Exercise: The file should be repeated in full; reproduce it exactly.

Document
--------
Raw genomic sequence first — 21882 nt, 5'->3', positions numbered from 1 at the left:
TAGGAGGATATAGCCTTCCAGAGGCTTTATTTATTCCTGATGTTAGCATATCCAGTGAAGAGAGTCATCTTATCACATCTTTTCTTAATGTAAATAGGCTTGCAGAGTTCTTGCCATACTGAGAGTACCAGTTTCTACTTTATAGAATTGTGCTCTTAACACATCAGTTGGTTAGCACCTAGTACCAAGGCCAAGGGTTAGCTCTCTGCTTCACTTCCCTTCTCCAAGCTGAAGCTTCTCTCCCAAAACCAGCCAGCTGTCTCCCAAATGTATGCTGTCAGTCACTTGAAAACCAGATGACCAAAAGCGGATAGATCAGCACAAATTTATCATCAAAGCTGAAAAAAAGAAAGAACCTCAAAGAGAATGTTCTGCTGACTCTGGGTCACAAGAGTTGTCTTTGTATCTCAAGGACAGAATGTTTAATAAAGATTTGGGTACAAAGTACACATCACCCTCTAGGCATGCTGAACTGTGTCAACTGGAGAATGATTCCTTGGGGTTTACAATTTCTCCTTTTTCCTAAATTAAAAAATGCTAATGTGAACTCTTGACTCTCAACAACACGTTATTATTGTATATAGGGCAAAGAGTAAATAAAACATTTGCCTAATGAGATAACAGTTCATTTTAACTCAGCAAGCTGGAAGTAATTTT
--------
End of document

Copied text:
Raw genomic sequence first — 21882 nt, 5'->3', positions numbered from 1 at the left:
TAGGAGGATATAGCCTTCCAGAGGCTTTATTTATTCCTGATGTTAGCATATCCAGTGAAGAGAGTCATCTTATCACATCTTTTCTTAATGTAAATAGGCTTGCAGAGTTCTTGCCATACTGAGAGTACCAGTTTCTACTTTATAGAATTGTGCTCTTAACACATCAGTTGGTTAGCACCTAGTACCAAGGCCAAGGGTTAGCTCTCTGCTTCACTTCCCTTCTCCAAGCTGAAGCTTCTCTCCCAAAACCAGCCAGCTGTCTCCCAAATGTATGCTGTCAGTCACTTGAAAACCAGATGACCAAAAGCGGATAGATCAGCACAAATTTATCATCAAAGCTGAAAAAAAGAAAGAACCTCAAAGAGAATGTTCTGCTGACTCTGGGTCACAAGAGTTGTCTTTGTATCTCAAGGACAGAATGTTTAATAAAGATTTGGGTACAAAGTACACATCACCCTCTAGGCATGCTGAACTGTGTCAACTGGAGAATGATTCCTTGGGGTTTACAATTTCTCCTTTTTCCTAAATTAAAAAATGCTAATGTGAACTCTTGACTCTCAACAACACGTTATTATTGTATATAGGGCAAAGAGTAAATAAAACATTTGCCTAATGAGATAACAGTTCATTTTAACTCAGCAAGCTGGAAGTAATTTT